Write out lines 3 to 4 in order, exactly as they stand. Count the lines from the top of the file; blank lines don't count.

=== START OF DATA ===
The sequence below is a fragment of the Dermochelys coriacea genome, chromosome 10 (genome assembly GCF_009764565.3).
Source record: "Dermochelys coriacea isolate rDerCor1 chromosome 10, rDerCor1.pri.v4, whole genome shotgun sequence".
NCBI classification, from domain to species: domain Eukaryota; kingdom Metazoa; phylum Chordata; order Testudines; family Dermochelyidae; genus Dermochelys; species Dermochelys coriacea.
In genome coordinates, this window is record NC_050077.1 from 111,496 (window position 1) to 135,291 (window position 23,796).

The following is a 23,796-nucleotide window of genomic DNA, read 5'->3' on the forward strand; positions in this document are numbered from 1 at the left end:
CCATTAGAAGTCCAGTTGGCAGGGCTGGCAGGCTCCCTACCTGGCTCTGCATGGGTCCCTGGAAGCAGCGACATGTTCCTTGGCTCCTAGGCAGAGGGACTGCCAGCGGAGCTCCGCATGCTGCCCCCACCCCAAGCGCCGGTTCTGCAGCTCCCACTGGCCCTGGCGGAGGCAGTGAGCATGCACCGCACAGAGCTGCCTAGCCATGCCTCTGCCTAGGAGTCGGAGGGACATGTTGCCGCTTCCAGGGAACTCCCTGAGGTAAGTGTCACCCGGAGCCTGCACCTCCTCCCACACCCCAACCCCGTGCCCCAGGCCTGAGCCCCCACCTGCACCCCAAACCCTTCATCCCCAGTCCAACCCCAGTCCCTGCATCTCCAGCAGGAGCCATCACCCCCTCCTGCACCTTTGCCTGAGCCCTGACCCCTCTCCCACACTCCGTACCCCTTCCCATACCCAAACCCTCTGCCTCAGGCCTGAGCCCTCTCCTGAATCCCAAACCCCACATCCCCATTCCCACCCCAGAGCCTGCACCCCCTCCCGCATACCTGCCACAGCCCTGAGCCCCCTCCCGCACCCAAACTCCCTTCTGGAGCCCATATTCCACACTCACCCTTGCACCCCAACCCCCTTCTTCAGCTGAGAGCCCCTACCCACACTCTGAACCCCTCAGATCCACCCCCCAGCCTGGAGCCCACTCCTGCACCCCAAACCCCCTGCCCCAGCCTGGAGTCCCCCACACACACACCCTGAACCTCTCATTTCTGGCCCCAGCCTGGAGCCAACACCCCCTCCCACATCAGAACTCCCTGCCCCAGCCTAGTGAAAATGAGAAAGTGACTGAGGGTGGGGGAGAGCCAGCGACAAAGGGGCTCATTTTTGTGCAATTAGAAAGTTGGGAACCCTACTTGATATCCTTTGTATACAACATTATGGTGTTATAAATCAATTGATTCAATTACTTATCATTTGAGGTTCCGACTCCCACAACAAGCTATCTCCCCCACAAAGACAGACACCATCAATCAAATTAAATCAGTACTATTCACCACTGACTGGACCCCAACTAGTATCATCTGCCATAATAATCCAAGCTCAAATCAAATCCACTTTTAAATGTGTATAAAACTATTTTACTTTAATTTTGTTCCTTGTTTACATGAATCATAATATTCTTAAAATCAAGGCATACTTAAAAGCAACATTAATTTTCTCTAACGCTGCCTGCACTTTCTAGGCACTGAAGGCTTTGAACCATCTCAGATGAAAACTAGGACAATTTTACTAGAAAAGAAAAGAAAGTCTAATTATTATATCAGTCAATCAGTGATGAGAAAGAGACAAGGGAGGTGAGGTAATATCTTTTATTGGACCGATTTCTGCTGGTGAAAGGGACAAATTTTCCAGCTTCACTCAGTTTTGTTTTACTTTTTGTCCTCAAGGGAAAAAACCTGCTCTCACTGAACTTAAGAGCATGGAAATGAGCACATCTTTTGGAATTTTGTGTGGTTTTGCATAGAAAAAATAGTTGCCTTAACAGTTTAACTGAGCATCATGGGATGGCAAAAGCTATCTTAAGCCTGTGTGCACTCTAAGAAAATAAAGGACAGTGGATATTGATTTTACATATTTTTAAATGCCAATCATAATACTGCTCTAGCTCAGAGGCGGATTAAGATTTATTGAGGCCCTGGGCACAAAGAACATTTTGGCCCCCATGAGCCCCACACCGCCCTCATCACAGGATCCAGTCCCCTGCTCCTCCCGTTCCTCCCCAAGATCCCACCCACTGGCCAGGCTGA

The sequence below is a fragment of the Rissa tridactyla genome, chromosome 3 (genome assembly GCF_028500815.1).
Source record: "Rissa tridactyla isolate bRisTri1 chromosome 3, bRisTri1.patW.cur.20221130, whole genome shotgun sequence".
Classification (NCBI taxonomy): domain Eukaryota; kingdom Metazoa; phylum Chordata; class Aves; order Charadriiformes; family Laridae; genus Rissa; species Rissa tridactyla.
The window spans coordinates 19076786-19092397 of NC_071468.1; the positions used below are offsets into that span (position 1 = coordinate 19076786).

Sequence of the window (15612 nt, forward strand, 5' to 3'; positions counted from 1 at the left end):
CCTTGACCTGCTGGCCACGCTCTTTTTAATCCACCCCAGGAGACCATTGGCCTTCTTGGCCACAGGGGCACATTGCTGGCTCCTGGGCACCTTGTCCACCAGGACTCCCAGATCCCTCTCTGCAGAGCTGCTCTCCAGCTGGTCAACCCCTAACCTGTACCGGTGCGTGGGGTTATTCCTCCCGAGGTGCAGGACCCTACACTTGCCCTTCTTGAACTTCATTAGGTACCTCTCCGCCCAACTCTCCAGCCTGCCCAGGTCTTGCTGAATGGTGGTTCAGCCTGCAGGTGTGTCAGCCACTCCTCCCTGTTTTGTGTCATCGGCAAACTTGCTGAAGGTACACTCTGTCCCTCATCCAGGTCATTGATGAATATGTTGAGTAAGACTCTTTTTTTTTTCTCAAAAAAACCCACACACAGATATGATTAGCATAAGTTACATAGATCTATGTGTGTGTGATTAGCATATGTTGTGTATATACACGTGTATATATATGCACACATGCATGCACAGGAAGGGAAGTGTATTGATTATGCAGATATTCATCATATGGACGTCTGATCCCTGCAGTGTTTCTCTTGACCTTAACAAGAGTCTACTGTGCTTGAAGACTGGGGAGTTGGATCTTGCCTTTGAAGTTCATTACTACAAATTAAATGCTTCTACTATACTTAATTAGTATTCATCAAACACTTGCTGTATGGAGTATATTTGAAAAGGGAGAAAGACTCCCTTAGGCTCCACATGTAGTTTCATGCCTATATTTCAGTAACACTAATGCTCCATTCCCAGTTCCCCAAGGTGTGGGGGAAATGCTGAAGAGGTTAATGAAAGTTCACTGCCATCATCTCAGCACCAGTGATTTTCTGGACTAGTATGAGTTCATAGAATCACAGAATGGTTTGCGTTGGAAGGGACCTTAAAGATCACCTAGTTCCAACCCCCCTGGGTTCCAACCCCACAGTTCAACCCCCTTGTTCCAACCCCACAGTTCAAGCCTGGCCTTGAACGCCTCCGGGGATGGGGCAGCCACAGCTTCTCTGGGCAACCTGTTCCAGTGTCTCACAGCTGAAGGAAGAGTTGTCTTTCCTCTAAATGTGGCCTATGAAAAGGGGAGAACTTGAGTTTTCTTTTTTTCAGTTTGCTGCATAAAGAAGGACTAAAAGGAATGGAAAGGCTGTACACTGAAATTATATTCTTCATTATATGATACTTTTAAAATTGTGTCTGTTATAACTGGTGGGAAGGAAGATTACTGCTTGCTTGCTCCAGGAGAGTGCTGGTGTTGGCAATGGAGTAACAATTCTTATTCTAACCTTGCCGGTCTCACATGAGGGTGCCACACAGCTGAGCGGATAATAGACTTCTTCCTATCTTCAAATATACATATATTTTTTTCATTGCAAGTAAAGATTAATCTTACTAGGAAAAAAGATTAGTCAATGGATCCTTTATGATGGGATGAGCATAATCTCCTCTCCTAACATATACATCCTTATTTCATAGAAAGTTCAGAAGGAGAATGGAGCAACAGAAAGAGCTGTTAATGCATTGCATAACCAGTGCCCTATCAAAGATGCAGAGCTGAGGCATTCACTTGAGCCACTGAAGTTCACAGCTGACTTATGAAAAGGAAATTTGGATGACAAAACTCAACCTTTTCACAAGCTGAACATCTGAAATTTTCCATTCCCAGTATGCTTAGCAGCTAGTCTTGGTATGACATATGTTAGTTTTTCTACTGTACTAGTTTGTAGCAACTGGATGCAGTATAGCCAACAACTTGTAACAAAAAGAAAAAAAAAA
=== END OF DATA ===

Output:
NCBI classification, from domain to species: domain Eukaryota; kingdom Metazoa; phylum Chordata; order Testudines; family Dermochelyidae; genus Dermochelys; species Dermochelys coriacea.
In genome coordinates, this window is record NC_050077.1 from 111,496 (window position 1) to 135,291 (window position 23,796).